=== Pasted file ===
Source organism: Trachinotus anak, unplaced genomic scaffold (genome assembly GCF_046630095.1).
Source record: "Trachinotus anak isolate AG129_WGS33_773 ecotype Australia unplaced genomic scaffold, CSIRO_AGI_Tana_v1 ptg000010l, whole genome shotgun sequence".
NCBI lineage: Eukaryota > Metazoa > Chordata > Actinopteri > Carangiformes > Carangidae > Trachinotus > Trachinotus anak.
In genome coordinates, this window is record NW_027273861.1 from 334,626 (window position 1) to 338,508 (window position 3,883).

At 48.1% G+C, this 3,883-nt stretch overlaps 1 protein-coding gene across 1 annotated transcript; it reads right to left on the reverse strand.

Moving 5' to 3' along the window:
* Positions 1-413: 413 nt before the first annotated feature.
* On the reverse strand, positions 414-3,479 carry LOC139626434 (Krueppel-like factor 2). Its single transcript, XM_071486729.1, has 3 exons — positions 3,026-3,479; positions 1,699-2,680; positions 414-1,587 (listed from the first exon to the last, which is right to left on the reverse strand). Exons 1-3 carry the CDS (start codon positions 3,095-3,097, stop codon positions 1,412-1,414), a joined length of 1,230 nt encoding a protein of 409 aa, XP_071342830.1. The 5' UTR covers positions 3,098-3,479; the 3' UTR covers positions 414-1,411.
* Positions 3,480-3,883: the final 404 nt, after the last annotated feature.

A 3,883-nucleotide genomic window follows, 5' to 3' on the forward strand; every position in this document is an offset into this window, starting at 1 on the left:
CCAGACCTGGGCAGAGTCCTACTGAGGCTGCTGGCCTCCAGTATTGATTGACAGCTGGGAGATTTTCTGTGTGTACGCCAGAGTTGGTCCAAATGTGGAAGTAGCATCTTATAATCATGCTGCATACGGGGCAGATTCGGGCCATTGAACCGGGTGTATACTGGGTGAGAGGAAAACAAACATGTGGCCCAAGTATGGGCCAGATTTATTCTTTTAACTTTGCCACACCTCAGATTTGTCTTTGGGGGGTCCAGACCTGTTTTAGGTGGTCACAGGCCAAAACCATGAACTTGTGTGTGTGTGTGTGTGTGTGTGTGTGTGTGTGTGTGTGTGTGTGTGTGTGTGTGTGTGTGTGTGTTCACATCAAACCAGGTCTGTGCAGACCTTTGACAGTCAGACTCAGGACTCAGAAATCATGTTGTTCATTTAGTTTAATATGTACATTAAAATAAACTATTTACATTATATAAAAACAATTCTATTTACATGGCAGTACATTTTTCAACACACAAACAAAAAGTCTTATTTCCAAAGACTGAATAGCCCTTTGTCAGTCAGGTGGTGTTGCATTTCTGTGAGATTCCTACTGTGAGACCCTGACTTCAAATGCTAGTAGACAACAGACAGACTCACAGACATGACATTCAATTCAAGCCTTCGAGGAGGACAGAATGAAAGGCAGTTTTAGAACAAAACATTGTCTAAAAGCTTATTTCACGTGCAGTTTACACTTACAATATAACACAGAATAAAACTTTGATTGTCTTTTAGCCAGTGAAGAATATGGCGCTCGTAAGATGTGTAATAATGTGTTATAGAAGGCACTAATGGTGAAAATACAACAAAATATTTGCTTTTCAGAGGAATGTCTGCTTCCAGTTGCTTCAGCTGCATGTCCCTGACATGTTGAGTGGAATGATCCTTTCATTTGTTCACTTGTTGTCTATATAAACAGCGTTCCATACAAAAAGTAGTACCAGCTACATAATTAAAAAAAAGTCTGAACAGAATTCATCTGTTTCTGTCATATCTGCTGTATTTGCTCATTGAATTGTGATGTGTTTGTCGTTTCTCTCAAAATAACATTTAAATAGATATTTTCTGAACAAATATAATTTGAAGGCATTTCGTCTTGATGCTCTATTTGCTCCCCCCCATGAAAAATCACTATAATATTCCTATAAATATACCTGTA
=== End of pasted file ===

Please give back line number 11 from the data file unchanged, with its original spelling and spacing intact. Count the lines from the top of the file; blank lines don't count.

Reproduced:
CCAGACCTGGGCAGAGTCCTACTGAGGCTGCTGGCCTCCAGTATTGATTGACAGCTGGGAGATTTTCTGTGTGTACGCCAGAGTTGGTCCAAATGTGGAAGTAGCATCTTATAATCATGCTGCATACGGGGCAGATTCGGGCCATTGAACCGGGTGTATACTGGGTGAGAGGAAAACAAACATGTGGCCCAAGTATGGGCCAGATTTATTCTTTTAACTTTGCCACACCTCAGATTTGTCTTTGGGGGGTCCAGACCTGTTTTAGGTGGTCACAGGCCAAAACCATGAACTTGTGTGTGTGTGTGTGTGTGTGTGTGTGTGTGTGTGTGTGTGTGTGTGTGTGTGTGTGTGTGTGTGTTCACATCAAACCAGGTCTGTGCAGACCTTTGACAGTCAGACTCAGGACTCAGAAATCATGTTGTTCATTTAGTTTAATATGTACATTAAAATAAACTATTTACATTATATAAAAACAATTCTATTTACATGGCAGTACATTTTTCAACACACAAACAAAAAGTCTTATTTCCAAAGACTGAATAGCCCTTTGTCAGTCAGGTGGTGTTGCATTTCTGTGAGATTCCTACTGTGAGACCCTGACTTCAAATGCTAGTAGACAACAGACAGACTCACAGACATGACATTCAATTCAAGCCTTCGAGGAGGACAGAATGAAAGGCAGTTTTAGAACAAAACATTGTCTAAAAGCTTATTTCACGTGCAGTTTACACTTACAATATAACACAGAATAAAACTTTGATTGTCTTTTAGCCAGTGAAGAATATGGCGCTCGTAAGATGTGTAATAATGTGTTATAGAAGGCACTAATGGTGAAAATACAACAAAATATTTGCTTTTCAGAGGAATGTCTGCTTCCAGTTGCTTCAGCTGCATGTCCCTGACATGTTGAGTGGAATGATCCTTTCATTTGTTCACTTGTTGTCTATATAAACAGCGTTCCATACAAAAAGTAGTACCAGCTACATAATTAAAAAAAAGTCTGAACAGAATTCATCTGTTTCTGTCATATCTGCTGTATTTGCTCATTGAATTGTGATGTGTTTGTCGTTTCTCTCAAAATAACATTTAAATAGATATTTTCTGAACAAATATAATTTGAAGGCATTTCGTCTTGATGCTCTATTTGCTCCCCCCCATGAAAAATCACTATAATATTCCTATAAATATACCTGTA